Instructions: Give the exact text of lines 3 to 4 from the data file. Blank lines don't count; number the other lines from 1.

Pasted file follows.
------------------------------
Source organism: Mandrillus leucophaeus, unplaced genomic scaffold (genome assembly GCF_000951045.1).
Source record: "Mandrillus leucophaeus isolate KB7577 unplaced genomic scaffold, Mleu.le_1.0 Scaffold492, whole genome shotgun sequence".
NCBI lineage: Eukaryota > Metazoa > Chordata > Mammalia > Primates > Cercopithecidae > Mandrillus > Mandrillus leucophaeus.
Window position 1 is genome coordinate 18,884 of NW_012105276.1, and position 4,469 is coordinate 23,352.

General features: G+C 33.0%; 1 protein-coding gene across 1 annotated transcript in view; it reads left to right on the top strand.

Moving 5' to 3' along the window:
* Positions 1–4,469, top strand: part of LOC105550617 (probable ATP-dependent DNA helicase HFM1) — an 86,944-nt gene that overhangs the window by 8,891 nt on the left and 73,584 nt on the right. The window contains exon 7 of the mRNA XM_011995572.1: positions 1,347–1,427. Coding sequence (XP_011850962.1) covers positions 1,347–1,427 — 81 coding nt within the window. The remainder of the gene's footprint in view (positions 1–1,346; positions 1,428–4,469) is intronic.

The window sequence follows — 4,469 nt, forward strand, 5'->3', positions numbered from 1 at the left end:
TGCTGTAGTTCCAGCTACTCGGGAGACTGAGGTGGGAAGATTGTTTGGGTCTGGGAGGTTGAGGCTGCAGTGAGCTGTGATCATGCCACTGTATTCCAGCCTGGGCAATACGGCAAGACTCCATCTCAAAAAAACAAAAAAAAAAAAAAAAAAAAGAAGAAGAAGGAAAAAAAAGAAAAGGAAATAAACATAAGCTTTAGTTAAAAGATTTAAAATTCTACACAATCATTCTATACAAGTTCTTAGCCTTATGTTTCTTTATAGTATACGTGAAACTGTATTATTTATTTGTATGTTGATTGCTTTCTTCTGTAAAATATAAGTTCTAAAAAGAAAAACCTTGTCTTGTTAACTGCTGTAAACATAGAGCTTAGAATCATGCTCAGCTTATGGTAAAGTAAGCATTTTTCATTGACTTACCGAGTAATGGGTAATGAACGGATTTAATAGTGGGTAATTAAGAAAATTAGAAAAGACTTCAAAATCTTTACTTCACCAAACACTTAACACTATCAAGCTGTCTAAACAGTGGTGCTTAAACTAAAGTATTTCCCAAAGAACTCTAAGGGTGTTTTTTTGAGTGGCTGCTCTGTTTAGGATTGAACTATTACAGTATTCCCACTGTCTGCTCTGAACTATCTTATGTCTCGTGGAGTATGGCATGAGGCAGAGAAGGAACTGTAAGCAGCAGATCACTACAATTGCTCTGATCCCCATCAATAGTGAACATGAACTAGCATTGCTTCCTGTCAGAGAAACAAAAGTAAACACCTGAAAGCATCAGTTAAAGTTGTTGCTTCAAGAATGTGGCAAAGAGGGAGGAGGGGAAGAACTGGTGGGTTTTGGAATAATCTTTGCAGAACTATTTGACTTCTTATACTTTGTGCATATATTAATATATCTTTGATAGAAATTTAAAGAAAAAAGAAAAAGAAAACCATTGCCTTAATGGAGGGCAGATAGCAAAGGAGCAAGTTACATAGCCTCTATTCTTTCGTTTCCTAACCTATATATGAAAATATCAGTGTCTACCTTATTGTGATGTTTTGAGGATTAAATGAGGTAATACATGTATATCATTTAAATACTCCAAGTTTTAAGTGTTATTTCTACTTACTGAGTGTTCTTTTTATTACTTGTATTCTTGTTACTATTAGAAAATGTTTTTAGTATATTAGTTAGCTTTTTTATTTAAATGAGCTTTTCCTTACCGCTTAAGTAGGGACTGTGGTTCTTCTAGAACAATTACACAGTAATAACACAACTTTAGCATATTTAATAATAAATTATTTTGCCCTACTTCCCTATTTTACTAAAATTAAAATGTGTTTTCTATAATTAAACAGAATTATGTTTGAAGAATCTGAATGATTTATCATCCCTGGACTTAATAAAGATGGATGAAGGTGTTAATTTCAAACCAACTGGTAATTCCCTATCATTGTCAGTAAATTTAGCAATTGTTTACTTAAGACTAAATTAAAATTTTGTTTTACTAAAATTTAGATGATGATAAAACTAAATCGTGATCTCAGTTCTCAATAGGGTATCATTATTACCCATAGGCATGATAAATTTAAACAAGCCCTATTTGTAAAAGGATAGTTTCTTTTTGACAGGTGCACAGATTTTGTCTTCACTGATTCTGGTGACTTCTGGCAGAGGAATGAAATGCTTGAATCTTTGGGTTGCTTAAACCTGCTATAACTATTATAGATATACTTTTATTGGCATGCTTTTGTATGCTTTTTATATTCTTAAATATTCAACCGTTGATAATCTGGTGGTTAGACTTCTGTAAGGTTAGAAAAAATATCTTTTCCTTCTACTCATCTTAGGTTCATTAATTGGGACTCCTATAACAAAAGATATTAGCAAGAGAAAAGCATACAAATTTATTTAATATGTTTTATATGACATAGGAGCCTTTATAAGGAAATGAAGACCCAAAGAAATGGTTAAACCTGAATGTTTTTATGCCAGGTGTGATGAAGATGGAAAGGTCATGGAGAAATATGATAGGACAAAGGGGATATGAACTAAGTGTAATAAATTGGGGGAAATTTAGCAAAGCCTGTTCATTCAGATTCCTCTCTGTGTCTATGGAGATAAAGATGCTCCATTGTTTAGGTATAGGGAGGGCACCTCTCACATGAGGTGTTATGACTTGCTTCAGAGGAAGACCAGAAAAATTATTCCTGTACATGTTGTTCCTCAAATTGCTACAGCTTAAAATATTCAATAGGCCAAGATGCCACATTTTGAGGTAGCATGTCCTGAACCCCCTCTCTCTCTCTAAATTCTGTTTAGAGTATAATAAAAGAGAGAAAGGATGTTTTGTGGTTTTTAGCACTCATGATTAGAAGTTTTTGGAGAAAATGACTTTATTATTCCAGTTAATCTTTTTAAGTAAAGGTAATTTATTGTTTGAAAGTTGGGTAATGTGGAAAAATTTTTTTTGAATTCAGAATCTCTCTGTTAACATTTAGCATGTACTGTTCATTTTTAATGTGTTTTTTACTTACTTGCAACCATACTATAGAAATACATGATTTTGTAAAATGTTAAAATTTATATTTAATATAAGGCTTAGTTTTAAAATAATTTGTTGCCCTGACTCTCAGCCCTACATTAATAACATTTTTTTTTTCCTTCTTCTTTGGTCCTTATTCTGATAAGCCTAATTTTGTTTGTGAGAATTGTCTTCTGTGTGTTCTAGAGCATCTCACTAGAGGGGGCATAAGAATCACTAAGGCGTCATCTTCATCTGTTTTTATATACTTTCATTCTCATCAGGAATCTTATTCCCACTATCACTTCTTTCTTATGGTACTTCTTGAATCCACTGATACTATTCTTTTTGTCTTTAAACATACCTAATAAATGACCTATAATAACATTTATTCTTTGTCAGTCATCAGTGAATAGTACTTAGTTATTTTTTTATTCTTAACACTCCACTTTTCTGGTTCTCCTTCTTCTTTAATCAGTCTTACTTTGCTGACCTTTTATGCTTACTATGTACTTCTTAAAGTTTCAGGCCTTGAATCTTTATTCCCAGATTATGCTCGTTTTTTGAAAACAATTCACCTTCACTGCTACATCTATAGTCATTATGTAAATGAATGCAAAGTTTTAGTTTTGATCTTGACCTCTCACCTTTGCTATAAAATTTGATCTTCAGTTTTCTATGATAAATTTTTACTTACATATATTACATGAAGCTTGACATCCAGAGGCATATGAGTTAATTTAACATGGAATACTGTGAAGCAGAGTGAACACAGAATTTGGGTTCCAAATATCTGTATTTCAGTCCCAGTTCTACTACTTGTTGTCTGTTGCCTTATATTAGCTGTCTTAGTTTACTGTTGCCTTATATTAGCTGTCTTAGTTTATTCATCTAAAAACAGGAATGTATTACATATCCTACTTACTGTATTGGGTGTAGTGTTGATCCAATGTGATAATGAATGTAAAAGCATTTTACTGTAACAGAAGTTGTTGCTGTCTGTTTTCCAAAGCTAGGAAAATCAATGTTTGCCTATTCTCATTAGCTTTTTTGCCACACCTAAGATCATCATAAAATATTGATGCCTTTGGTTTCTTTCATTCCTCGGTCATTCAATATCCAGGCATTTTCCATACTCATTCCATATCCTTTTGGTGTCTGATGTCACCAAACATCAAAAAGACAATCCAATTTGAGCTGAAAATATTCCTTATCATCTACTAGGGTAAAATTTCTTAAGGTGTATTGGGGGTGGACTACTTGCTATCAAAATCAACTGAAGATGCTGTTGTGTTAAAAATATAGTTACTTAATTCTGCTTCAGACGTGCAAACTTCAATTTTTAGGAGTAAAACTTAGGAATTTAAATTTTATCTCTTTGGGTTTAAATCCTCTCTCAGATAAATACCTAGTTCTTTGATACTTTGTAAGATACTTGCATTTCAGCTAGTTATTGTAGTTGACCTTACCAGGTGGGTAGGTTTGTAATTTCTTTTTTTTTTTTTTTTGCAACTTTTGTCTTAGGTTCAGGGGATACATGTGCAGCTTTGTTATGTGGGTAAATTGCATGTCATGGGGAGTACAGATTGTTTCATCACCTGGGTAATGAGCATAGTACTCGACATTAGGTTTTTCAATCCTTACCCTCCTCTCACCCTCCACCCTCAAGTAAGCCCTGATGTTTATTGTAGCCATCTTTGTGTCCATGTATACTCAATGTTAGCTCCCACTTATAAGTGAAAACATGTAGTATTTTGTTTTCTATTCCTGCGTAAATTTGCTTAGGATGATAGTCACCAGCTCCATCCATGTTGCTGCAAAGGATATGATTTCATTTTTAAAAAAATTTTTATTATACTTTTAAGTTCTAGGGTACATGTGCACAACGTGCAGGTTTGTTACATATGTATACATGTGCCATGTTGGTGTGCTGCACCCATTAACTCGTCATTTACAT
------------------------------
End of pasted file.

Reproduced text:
NCBI lineage: Eukaryota > Metazoa > Chordata > Mammalia > Primates > Cercopithecidae > Mandrillus > Mandrillus leucophaeus.
Window position 1 is genome coordinate 18,884 of NW_012105276.1, and position 4,469 is coordinate 23,352.